GI pathologists will be interested in how the Endoculus device uses tank-like treads to traverse the gastrointestinal tract, where it can capture images and perform biopsies
Gastroenterologists (GI) may soon gain a useful new tool for use in gathering both biopsies and diagnostic information when examining the gastrointestinal tract. Ongoing development of a new robotic device promises both capabilities using technology that will be of interest to GI pathologists and clinical laboratory scientists.
Researchers at the University of Colorado Boulder’s Advanced Medical Technologies Laboratory (AMTL) have developed a capsule-sized robotic device called “Endoculus” which they believe could eventually replace traditional endoscopes used in colonoscopies and endoscopies.
The minute robotic device uses tank-like treads to traverse the colon. While there, it can capture live images and perform biopsies under the control of a gastroenterologist. The researchers believe the robotic technology will benefit GIs performing the colonoscopies as well as the pathologists called upon to analyze biopsies.
AMTL researcher Gregory Formosa, PhD, said the team’s goal is to “have a capsule-sized robot that can actively traverse [a patient’s] entire gastrointestinal tract and send out diagnostics in real time, as well as autonomously navigate itself to localize problematic areas within [the] intestinal tract.”
Formosa noted that colorectal cancer is “the third-most fatal and diagnosed cancer in the United States.” But if caught at an early stage, these cancers are “95% treatable,” he added. “So, if we can get people screened early, we definitely can reduce the fatality rate of colorectal cancers significantly.”
The AMTL research team, now led by mechanical engineering professor Mark Rentschler, PhD, described an early prototype of the device in a Surgical Endoscopy paper, titled, “Surgical Evaluation of a Novel Tethered Robotic Capsule Endoscope Using Micro-Patterned Treads.” The researchers have since followed that with additional papers in IEEE journals and presentations at the IEEE International Conference on Intelligent Robots and Systems.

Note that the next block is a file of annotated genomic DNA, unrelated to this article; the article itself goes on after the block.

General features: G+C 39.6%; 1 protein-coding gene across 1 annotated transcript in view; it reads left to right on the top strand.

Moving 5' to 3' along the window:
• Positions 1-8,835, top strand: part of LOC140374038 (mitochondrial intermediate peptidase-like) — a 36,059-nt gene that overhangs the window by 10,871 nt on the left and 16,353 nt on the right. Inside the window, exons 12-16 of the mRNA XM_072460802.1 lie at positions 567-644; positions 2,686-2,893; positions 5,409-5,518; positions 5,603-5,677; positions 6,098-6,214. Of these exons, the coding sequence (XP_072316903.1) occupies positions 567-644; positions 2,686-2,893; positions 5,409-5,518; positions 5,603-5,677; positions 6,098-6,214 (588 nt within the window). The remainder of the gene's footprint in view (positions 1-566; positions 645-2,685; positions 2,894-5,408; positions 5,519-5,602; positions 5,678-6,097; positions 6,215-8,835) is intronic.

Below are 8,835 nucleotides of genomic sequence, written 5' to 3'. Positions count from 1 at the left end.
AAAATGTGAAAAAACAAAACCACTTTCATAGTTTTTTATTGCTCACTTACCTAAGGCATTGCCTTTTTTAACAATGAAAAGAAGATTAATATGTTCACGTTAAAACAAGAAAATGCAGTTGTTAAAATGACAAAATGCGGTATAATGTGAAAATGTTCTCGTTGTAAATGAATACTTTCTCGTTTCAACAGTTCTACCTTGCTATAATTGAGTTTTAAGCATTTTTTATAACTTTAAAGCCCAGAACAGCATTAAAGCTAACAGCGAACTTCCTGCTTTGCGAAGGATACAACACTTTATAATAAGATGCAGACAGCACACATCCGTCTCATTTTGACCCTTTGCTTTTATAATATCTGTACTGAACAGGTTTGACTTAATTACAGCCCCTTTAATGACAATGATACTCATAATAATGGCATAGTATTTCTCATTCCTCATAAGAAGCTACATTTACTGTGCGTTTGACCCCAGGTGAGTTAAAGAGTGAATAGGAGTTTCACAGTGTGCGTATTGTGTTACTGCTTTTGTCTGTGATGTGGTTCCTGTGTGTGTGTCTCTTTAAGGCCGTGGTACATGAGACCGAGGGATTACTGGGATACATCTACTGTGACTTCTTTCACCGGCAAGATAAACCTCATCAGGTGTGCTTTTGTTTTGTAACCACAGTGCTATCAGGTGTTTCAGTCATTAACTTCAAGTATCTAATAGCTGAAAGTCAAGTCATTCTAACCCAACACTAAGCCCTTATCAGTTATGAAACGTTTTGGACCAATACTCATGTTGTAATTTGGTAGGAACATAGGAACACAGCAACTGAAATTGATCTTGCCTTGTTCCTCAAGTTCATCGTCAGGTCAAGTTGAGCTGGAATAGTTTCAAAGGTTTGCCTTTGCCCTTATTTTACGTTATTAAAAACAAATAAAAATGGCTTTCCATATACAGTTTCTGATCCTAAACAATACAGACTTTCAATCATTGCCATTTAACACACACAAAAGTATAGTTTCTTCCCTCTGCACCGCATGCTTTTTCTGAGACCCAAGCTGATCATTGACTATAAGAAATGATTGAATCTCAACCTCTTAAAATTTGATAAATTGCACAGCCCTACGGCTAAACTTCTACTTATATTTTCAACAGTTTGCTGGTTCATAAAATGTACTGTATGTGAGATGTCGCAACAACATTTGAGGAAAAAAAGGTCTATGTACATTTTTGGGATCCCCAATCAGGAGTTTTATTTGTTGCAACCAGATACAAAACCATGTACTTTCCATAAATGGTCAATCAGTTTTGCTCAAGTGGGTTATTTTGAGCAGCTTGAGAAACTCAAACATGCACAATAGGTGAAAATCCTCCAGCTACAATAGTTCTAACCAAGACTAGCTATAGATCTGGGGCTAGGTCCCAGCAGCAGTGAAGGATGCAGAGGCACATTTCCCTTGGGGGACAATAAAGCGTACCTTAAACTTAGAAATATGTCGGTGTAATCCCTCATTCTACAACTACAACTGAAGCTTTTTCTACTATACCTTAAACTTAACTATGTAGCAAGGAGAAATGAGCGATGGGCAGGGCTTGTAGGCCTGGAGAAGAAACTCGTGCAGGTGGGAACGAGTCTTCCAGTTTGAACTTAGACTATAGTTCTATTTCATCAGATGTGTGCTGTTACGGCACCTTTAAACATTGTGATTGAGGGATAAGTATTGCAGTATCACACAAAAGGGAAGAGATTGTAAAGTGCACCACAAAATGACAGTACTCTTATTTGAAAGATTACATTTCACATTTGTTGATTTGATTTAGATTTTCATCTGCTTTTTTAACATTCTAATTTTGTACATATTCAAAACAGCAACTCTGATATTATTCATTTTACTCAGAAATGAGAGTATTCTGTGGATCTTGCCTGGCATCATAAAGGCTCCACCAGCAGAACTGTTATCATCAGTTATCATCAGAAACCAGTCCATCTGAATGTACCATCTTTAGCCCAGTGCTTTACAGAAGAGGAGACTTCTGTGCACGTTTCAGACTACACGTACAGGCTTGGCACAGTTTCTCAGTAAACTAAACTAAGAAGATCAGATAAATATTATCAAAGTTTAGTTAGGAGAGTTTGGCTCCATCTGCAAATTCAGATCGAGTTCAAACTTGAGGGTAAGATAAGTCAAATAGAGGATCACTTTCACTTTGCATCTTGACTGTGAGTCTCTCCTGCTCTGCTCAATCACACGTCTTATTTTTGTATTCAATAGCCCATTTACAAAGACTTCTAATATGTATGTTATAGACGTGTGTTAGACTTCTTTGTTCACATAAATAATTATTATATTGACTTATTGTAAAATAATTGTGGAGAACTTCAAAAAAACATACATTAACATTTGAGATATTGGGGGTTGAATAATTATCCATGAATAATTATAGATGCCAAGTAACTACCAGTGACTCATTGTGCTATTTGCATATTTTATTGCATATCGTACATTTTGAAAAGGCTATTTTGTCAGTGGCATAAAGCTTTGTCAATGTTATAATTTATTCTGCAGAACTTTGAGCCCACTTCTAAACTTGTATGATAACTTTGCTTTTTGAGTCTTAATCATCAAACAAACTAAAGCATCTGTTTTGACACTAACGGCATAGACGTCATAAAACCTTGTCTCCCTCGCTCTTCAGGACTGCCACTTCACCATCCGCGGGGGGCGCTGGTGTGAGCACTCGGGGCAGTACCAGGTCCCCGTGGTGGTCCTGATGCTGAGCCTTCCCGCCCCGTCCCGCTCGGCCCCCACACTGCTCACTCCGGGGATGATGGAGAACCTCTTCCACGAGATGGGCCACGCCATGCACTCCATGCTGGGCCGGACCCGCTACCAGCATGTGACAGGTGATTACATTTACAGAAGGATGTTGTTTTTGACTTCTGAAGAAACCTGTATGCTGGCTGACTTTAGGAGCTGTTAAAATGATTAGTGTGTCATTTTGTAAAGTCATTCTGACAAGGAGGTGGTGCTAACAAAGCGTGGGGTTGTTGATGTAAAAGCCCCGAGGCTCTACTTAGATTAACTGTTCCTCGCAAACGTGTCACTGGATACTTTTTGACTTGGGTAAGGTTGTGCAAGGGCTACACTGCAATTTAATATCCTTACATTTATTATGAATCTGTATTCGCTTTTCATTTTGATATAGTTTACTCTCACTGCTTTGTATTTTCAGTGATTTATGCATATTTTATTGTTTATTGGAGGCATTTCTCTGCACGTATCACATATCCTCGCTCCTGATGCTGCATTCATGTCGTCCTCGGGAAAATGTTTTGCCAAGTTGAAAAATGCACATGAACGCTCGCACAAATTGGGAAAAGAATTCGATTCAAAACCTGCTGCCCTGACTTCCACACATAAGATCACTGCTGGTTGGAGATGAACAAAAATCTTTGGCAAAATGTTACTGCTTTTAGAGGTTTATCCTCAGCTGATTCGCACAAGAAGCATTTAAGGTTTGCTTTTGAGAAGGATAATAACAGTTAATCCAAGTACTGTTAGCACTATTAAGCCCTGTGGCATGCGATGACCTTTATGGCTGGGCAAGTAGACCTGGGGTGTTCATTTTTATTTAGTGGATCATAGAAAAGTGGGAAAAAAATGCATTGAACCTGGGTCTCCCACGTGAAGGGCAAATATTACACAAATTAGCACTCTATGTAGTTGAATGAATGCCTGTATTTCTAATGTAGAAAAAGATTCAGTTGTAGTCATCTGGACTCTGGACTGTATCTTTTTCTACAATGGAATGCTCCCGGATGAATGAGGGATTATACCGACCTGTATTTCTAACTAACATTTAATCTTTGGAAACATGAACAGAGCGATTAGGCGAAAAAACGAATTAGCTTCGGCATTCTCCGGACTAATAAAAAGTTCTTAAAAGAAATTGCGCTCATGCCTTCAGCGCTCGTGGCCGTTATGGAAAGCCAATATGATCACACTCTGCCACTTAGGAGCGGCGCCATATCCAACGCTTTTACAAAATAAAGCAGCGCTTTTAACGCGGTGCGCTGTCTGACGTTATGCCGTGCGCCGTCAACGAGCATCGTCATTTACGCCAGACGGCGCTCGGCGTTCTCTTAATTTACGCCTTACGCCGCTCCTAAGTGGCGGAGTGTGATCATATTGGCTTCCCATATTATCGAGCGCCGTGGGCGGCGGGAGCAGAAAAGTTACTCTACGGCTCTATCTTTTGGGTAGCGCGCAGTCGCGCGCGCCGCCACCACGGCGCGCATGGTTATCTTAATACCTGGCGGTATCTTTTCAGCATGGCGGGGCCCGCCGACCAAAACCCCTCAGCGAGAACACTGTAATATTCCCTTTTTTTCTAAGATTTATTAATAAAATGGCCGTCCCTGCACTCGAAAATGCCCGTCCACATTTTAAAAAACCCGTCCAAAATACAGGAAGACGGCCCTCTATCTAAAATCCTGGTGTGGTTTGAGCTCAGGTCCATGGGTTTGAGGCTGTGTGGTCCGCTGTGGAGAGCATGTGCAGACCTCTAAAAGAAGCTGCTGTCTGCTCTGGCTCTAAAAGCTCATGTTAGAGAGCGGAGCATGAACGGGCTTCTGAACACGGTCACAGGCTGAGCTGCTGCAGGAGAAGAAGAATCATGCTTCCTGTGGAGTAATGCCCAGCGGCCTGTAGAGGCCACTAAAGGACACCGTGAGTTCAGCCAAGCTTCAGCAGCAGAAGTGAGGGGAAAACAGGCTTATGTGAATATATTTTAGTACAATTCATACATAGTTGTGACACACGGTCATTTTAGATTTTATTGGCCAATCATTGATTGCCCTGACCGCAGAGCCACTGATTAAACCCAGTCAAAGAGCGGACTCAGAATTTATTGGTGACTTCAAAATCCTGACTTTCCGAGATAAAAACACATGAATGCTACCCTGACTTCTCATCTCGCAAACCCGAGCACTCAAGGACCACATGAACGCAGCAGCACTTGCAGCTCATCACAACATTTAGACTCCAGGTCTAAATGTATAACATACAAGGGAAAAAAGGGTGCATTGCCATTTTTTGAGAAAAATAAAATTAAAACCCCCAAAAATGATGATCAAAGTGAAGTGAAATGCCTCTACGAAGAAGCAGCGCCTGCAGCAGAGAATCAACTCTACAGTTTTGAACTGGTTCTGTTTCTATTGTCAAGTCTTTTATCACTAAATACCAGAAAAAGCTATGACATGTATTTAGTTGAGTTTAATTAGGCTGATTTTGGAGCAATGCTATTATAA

How Endoculus Works
One key to the device are the four treads, which are designed for traction on digestive tissue.
“You have to forget about everything you know from a locomotion standpoint because driving around inside the body is very different than driving around in a car,” said Rentschler in the University of Colorado news story. “The environment is highly deformable. It’s very slick. There are sharp peaks that you have to go over.”
The university news story noted the current availability of ingestible “pill cams” that can take photos as they travel through the digestive system. But once swallowed, their movements cannot be controlled.
“For our robots to be able to reach those regions that [can be] reached with a pill-cam—but also be able to stop and look around—that could be a big paradigm shift in the way we view these procedures,” said Micah Prendergast, PhD, an AMTL research team member.
Could Biopsies Be Diagnosed In Situ with Endoculus?
The researchers currently view Endoculus as a potentially better way to perform conventional biopsies. But could it lead to bigger advancements?
“Researchers continue to develop devices to help various specialist physicians—in this case GIs—do more when treating patients,” said Dark Daily Publisher and Editor-in-Chief Robert Michel. “This device fits that description. It is designed to improve the ability of GIs to evaluate the colon. Not only does this device do that, but it can also collect a biopsy at sites of interest. In this way, it is a device that can be a benefit to pathologists who will analyze the biopsy.
“With improvements in digital cameras and associated AI-powered analytical tools, the day might not be far off when a device like this can use the camera and artificial intelligence to diagnose the tissue of interest in situ,” he added. “This might create the opportunity for pathologists to be present in the exam room during the procedure, or even viewing the images remotely.
“Not only would that eliminate the need to collect a tissue specimen that must then be sent to a pathology lab, but it would create a new opportunity for pathologists to add value to patient care while shortening the time to diagnosis for the tissue of interest during these procedures,” Michel noted.